I've received a few inquiries about the International MBA and International Studies at Booth.  Here are some thoughts and experiences from the program.

Very few Booth students complete the International MBA.  I recommend interested students enroll in the program after they have been admitted to be able to enjoy some of the additional programming, meet other international-minded students, and get priority on where to do an exchange.  From there you can "drop back" to the regular MBA later on if need be.  Most people who sign up for the International MBA end up doing this anyway.  In my graduating class, only 3 out of 550+ students in the Full-Time program completed the International MBA, although the program began with many more who had intentions of completing it.

Why so few?  Many fail to prove advanced oral proficiency in a non-native language, which is tested with a 30 minute phone conversation examination.  Additionally, you must complete an exchange program, which certain students opt-out of at the last minute.  Lastly, you have to complete 5 international business classes, which is a quite a few.  Most Chicago Booth concentrations are only 3 or 4 classes, and you may have trouble getting Booth to count the courses you are doing while on exchange towards the "International Business" component.

I took International Financial Policy with Broda, Managing the Firm in the Global Economy with Romalis, Finance and Entrepreneurship in Emerging Markets with Mian, International Corporate Finance with Rajan, and Negotiations while I was on exchange in Mexico City.  The Romalis course covers global corporate strategy, expansion, and intellectual property, while Mian's course dealt specifically with business in developing countries and included fascinating cases on topics like microfinance and even a Basix microinsurance pilot program.  International Corporate Finance is case-based and deals with issues such as currency risk, cross-border mergers, and international discount rates and valuation methods.  While several teachers offer International Corporate Finance, Rajan's section tends to be very difficult to get into given his stature as former head of the International Monetary Fund and recent accolades for the Financial Times Business Book of the Year award.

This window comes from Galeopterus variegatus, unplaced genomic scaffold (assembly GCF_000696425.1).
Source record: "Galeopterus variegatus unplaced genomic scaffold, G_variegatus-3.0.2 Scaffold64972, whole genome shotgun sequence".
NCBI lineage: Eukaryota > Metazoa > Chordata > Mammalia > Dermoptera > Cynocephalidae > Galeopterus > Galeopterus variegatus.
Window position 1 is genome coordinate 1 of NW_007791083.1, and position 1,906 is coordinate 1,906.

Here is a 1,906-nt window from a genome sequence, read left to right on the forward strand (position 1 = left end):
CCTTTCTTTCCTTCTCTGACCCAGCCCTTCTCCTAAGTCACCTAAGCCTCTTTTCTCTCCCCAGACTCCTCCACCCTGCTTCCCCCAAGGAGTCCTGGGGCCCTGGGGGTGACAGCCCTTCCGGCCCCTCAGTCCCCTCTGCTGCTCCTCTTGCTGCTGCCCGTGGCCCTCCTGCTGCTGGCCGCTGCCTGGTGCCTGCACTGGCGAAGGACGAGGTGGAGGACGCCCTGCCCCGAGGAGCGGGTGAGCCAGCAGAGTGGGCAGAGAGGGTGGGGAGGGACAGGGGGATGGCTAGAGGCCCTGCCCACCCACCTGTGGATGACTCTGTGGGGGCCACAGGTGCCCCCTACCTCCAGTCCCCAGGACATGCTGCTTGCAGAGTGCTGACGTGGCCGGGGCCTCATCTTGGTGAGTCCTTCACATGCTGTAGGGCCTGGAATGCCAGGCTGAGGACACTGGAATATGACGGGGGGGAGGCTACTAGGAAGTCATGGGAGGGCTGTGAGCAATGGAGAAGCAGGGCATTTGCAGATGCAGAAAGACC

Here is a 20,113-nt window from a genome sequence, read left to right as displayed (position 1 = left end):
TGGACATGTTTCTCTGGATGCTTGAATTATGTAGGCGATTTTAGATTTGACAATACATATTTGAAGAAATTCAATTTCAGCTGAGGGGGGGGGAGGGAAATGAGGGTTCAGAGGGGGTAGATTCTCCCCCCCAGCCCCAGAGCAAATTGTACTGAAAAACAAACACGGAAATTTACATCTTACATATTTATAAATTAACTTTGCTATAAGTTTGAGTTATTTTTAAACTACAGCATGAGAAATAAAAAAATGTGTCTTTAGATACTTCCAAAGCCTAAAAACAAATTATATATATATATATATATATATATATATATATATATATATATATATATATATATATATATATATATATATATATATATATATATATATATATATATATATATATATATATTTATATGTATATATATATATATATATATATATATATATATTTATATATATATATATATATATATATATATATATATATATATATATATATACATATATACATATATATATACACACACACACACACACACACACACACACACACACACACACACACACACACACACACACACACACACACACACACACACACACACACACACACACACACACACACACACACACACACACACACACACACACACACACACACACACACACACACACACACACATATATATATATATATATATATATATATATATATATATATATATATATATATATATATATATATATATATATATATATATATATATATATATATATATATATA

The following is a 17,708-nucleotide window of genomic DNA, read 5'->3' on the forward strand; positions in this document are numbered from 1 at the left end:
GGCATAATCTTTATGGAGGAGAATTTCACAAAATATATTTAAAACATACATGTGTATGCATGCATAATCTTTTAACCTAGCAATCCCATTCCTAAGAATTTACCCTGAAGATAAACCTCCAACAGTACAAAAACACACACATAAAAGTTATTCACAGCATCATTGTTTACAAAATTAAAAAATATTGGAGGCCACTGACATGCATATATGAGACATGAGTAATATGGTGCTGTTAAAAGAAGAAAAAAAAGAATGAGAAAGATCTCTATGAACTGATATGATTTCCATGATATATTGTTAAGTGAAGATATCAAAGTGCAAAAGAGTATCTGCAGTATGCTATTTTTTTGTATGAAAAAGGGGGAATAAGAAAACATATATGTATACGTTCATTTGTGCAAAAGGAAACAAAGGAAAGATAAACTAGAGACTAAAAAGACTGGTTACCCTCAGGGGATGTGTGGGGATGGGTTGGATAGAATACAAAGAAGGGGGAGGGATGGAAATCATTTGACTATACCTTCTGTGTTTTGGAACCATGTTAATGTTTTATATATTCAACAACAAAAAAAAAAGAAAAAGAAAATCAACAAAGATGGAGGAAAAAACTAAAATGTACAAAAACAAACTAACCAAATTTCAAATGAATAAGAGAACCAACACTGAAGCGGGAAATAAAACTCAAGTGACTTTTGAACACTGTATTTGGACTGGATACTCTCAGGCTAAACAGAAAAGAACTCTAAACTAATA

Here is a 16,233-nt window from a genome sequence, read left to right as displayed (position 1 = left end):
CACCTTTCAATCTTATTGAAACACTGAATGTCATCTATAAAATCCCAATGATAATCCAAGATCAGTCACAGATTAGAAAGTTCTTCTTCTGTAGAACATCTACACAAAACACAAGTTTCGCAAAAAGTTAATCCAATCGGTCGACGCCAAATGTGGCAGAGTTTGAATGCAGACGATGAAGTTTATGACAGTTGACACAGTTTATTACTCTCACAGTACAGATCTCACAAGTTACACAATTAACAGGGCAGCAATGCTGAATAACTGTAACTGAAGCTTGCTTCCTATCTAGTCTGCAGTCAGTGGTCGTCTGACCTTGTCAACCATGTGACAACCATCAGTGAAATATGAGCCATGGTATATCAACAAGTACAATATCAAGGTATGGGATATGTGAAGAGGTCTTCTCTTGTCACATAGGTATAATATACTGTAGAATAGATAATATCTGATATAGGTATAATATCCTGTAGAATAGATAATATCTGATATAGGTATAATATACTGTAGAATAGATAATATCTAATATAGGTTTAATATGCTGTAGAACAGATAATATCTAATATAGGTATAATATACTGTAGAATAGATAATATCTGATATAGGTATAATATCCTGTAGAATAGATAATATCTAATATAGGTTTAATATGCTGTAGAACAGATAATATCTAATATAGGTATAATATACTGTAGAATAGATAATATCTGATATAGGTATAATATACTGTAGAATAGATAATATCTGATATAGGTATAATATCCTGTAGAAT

Feel free to reach out with questions or give me a shout on Twitter.

 


Comments

ezra
12/19/2010 7:52am

Hello Adam,
I came across your blog while researching the international MBA at Booth. It has been very helpful. Thanks a lot. i am thinking about focusing on Turkey and the middle east, I wonder what is the difference between the area/mba and the international relations/mba...any thoughts?

Reply
12/21/2010 1:41pm

Hi Ezra,

I think you're asking about the difference between
1. A combined MBA with a Master's in Middle Eastern studies, and
2. The International MBA

The combined M.A. in Middle Eastern Studies and MBA takes an extra year of study--3 in total--and focuses a lot more intensively on international relations. The International MBA leaves room for electives that study the Middle East but does not naturally have the regional focus that it sounds you might be looking for.

Take a look at the Center for Middle Eastern Studies webpage, which also describes the standalone M.A. in Middle Eastern Studies if your focus is more on Middle Eastern studies than business:
http://cmes.uchicago.edu/masters.shtml

I hope this helps, contact me directly if you're still looking for more information.

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    Adam Stober

    Chicago Booth International MBA on applying to business school.  Expect this page to stay short.

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